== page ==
Whether you like dedicated e-book readers or not, a lot of them are about to hit the market. We’ve got the Kindle and multiple Sony Readers now, and by early next year we’ll have quite a few other readers on the market. These will have different size screens, so everyone should be able to find the right size for their needs.

I’m not a big fan of e-Ink screens, I have the original Kindle but I rarely use it. I don’t like the grayness of the page background, and the slow, flickering page turns detract from the joy of reading books. I find standard LCD screens give me a more pleasurable reading experience, as I can control the brightness, color of the page background and the font. I do a lot of reading in low lighting conditions, and LCDs do a better job.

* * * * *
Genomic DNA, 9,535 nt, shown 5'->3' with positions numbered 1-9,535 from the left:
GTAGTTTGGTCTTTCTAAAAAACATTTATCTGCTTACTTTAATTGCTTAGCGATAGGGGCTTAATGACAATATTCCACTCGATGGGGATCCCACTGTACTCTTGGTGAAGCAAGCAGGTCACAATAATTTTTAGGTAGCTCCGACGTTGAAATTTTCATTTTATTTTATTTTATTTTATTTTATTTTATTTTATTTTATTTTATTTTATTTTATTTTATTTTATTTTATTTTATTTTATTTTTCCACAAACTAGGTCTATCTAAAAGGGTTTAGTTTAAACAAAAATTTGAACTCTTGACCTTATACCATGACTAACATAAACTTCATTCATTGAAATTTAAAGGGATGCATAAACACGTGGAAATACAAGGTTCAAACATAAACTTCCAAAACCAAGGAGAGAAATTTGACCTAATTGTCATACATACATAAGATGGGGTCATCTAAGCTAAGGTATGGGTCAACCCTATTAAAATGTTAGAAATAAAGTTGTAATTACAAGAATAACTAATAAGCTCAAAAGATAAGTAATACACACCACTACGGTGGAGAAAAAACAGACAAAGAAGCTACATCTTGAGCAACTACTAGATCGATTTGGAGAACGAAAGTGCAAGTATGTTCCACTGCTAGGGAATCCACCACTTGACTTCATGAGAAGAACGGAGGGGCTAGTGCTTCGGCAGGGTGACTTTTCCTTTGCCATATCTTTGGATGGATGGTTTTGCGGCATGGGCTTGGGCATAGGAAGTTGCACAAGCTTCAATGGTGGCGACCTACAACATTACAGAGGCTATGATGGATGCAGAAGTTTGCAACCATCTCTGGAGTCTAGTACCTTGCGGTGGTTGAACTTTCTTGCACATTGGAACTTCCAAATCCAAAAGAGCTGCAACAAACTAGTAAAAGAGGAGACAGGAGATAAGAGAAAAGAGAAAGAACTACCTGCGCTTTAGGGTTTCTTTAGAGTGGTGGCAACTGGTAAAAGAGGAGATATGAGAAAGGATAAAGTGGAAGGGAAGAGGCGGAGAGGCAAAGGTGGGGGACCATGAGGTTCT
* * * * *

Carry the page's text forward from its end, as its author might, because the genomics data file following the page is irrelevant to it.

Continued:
I have been using different gadgets around the Manor for reading e-books, the primary difference being screen size. I wanted to get a feel for what size device yields the best reading experience for my tastes. I have used a couple of phones with their small screens: the Droid and the iPhone 3G. I used eReader Pro on both phones and found both of them to work as expected. I preferred the iPhone with eReader, mainly because the Android version on the Droid doesn’t display pages with full justification. I found uneven lines to be a bit distracting on the Droid.

I also tried reading with several UMPCs, and even a larger Tablet PC. The Viliv S5 was a good reader due to the 5-inch screen, and it was small and light enough to be comfortable to hold for extended periods. I tried two 7-inch devices, the Viliv X70 and the S7. These two UMPCs are the same size, although one has a keyboard and the other none. The 7-inch screen was just about the perfect size to duplicate the reading experience I would get from a paperback book.